Remarks at a Swearing-In Ceremony for Edward T. Schafer as Secretary of Agriculture
Thanks for the warm welcome. Before we begin the ceremony today, we turn our thoughts to those suffering from yesterday's tornadoes.
This was a bad storm that affected a lot of people in a variety of States. Our administration is reaching out to State officials. I just called the Governors of the affected States. I wanted them to know that this Government will help them. But more importantly, I wanted them to be able to tell the people in their States that the American people hold them up and—hold those who suffer up in prayer. Loss of life, a lot of loss of property—prayers can help, and so can the Government. And so today, before we begin this important ceremony, I do want the people in those States to know the American people are standing with them.
It's good to be back here at the Department of Agriculture. I am—I first want to say how much I appreciate the hard and good work the people in this Department do on behalf of the American people.
I'm also pleased to witness the swearing-in of an outstanding public servant, the new leader for this Department, Secretary Ed Schafer. I welcome Ed's wife Nancy and all their family members. [Laughter] They got four children and eight grandchildren, which means he's got valuable experience when it comes to the food supply. [Laughter] I know Ed's family is proud of him, as am I, and I congratulate him on taking his place as America's 29th Secretary of Agriculture.
I appreciate the members of my Cabinet who have joined us. Thanks for coming. I very much appreciate the Members of the Senate and the House who are here, and I know the Secretary does as well: Senator Harkin, Senator Chambliss. These men happen to be the ranking member of the— chairman and ranking member of the agricultural committee in the Senate. I appreciate Collin Peterson, chairman of the House Agriculture Committee, and I want to thank the other Members here as well. I appreciate very much the fact that John Block, former Secretary of Agriculture, has taken time to join us. Secretary, thanks for coming.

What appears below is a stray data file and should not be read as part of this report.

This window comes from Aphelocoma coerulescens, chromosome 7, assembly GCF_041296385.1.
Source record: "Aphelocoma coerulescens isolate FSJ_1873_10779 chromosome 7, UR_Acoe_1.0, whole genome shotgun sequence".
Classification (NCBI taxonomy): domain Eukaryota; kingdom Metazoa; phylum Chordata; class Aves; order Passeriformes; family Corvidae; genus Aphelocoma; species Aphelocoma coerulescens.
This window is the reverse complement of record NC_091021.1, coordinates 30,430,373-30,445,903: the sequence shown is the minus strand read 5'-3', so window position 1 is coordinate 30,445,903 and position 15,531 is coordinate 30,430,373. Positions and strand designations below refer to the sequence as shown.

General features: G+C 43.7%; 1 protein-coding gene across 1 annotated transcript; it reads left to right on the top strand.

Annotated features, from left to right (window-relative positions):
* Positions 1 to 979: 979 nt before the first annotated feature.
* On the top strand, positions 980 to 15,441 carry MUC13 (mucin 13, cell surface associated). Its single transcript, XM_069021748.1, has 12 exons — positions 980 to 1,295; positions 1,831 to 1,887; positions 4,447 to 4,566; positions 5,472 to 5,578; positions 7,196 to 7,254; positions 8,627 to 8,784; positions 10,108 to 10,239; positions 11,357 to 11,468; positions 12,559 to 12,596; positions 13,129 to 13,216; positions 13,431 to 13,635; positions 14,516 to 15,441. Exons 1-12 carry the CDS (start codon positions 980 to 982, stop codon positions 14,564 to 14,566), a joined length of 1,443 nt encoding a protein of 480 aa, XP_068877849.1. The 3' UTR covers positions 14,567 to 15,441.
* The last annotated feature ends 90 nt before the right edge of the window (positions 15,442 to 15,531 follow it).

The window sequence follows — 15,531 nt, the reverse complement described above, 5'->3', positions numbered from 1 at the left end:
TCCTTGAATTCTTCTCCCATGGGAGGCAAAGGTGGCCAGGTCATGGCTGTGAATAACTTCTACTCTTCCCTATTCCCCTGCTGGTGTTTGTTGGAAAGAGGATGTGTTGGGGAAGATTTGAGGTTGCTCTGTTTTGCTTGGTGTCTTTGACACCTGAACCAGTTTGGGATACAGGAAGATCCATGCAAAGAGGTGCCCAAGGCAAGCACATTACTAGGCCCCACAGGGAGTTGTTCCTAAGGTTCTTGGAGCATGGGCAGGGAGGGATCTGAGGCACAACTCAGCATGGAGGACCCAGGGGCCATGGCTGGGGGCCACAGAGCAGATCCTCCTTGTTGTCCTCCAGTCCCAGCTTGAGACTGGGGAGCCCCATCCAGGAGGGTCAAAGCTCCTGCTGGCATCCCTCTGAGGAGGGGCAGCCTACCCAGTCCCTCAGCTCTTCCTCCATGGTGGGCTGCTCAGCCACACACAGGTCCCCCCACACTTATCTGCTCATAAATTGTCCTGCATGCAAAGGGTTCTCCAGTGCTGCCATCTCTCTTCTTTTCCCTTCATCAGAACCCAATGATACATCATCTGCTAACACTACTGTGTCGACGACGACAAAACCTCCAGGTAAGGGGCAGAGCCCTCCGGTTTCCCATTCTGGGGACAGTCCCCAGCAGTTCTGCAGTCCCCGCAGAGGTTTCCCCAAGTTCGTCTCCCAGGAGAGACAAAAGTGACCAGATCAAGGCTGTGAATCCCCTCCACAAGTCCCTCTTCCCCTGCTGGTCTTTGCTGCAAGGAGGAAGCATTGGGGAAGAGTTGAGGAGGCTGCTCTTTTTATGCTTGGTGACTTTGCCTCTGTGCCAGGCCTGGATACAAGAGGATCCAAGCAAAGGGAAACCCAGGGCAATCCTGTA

The roots of this Department stretch back to the Presidency of Abraham Lincoln. In 1862, President Lincoln established the first Federal agency devoted to agriculture, and he called it "the people's department." Nearly a century-and-a-half later, the USDA can still be called "the people's department." With your nutrition programs and your support for farmers and ranchers, you help ensure that our people are healthy and well fed. With your food safety measures, you give peace of mind to families across America. With your conservation efforts, you help preserve our natural resources.
Secretary Schafer is going to be a strong and effective leader in all these areas. I know him well; we're members of the ex-Governors club. [Laughter] He's a fellow you can trust. He's a skilled manager who knows how to focus and get results. Among his many other distinctions, he is the first North Dakotan to run this Department.
He had an interesting first night on the job; he spent it in the House Chamber listening to me give the State of the Union Address. [Laughter] I can report that he didn't go to sleep—[laughter]—and applauded just at the right times. [Laughter]